Deputy Minister of Education, Arts and Culture, Faustina Caley, has indicated that the lack of data on the local arts and culture sector makes it difficult to develop initiatives to support the sector.
Speaking at a public discussion on social protection for artists and cultural professionals in Windhoek on Tuesday, Caley said an economic stimulus and relief package of N.dollars 8 billion was introduced by the government to mitigate the economic conditions during the height of the COVID-19 pandemic.
While there were interventions for numerous sectors, the relief package “did not clearly provide how they supported the cultural and creative industries and its practitioners” and it can be deducted that many creative businesses did not benefit from the stimulus package.
The deputy minister said according to Unesco, cultural and creative industries contribute US.dollars 2.25 trillion to the global economy and generate 30 million jobs worldwide.
“In Namibia, limited statistics exist to show the employment levels in both the formal and informal markets, income levels and the contribution of employees to household income, in both urban and rural areas. The decline in profit levels and the impact of the sustainability of wages are circumstances that required a response that could have cushioned the terrible impact on artists and cultural practitioners and their businesses,” she said.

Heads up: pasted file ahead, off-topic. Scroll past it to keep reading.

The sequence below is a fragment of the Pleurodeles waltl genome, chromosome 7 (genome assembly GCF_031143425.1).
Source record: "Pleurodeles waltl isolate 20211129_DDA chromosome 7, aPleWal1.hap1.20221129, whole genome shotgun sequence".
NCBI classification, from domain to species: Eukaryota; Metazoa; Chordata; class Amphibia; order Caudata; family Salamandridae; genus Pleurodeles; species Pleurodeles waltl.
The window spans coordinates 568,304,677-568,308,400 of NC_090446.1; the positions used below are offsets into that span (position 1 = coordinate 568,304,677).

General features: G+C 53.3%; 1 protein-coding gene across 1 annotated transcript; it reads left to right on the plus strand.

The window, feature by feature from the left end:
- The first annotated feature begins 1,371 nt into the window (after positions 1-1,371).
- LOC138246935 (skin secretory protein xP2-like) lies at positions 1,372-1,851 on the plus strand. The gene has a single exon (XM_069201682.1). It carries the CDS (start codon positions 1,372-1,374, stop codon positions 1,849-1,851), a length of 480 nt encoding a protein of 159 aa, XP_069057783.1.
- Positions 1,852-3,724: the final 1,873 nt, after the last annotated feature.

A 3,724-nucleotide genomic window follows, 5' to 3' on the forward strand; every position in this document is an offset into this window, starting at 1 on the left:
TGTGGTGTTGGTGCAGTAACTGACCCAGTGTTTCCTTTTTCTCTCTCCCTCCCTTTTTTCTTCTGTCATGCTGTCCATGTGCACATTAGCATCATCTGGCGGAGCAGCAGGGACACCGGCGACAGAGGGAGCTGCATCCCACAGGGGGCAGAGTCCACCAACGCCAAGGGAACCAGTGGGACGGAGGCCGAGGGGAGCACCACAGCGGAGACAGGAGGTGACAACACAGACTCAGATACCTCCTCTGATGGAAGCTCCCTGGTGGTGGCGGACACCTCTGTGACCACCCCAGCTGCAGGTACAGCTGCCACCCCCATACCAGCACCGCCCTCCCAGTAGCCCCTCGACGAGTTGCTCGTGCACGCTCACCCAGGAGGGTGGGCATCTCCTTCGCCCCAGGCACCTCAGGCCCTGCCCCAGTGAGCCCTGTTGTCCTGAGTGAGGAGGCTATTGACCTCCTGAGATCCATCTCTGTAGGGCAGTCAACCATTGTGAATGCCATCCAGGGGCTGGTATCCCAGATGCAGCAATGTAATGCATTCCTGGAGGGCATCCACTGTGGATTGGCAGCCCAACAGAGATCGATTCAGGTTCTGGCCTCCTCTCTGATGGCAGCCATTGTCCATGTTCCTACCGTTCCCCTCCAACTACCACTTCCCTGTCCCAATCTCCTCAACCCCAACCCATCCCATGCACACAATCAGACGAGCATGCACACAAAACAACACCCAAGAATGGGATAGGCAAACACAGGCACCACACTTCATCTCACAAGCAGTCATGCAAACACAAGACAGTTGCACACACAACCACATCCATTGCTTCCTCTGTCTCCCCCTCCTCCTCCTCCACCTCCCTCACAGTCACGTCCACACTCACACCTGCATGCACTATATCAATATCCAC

She noted that to circumvent the issue of lack of data, the ministry is working to ensure the continued capturing of data going forward.
“This will include the establishing of a formalised Integrated Information Management System for the arts, culture and heritage sector… to provide for continuous data collection and record on the sector, so as to enable us to identify gaps and create appropriate initiatives to support the growth of the sector and be enabled to measure its contribution to the larger Namibian economy,” she said.
The discussion was organised by the United Nations Educational, Scientific and Cultural Organisation (Unesco) and amongst others discussed the status of social protection for artists and cultural professionals in Namibia, the gaps and responses in the provision thereof and artistic freedom in Namibia.